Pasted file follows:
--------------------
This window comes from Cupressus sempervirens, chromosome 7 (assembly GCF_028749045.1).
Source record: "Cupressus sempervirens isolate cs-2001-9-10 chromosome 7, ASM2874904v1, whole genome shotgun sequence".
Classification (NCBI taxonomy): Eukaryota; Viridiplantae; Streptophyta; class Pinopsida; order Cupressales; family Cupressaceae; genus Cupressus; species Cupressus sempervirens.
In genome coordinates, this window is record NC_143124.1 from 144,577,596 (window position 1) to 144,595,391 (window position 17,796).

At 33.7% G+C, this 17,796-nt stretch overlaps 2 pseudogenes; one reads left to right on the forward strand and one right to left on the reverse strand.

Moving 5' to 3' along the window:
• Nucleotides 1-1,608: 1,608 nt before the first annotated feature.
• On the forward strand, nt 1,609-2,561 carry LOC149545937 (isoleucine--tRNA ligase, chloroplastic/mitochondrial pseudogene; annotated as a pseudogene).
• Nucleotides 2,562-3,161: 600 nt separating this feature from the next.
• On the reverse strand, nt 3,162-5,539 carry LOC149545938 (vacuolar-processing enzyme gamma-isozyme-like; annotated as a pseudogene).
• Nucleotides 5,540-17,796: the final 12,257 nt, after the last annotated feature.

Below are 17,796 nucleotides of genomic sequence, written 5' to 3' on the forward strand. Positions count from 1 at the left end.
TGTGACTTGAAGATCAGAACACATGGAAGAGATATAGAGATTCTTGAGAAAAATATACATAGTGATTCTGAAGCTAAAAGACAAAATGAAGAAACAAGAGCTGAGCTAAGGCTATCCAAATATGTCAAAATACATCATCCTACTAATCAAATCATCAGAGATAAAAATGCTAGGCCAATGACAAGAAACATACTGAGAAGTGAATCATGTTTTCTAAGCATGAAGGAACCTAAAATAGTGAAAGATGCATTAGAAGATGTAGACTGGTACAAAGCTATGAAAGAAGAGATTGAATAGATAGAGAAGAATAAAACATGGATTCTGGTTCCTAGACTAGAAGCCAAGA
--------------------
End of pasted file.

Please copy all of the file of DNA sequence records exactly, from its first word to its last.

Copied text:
This window comes from Cupressus sempervirens, chromosome 7 (assembly GCF_028749045.1).
Source record: "Cupressus sempervirens isolate cs-2001-9-10 chromosome 7, ASM2874904v1, whole genome shotgun sequence".
Classification (NCBI taxonomy): Eukaryota; Viridiplantae; Streptophyta; class Pinopsida; order Cupressales; family Cupressaceae; genus Cupressus; species Cupressus sempervirens.
In genome coordinates, this window is record NC_143124.1 from 144,577,596 (window position 1) to 144,595,391 (window position 17,796).

At 33.7% G+C, this 17,796-nt stretch overlaps 2 pseudogenes; one reads left to right on the forward strand and one right to left on the reverse strand.

Moving 5' to 3' along the window:
• Nucleotides 1-1,608: 1,608 nt before the first annotated feature.
• On the forward strand, nt 1,609-2,561 carry LOC149545937 (isoleucine--tRNA ligase, chloroplastic/mitochondrial pseudogene; annotated as a pseudogene).
• Nucleotides 2,562-3,161: 600 nt separating this feature from the next.
• On the reverse strand, nt 3,162-5,539 carry LOC149545938 (vacuolar-processing enzyme gamma-isozyme-like; annotated as a pseudogene).
• Nucleotides 5,540-17,796: the final 12,257 nt, after the last annotated feature.

Below are 17,796 nucleotides of genomic sequence, written 5' to 3' on the forward strand. Positions count from 1 at the left end.
TGTGACTTGAAGATCAGAACACATGGAAGAGATATAGAGATTCTTGAGAAAAATATACATAGTGATTCTGAAGCTAAAAGACAAAATGAAGAAACAAGAGCTGAGCTAAGGCTATCCAAATATGTCAAAATACATCATCCTACTAATCAAATCATCAGAGATAAAAATGCTAGGCCAATGACAAGAAACATACTGAGAAGTGAATCATGTTTTCTAAGCATGAAGGAACCTAAAATAGTGAAAGATGCATTAGAAGATGTAGACTGGTACAAAGCTATGAAAGAAGAGATTGAATAGATAGAGAAGAATAAAACATGGATTCTGGTTCCTAGACTAGAAGCCAAGA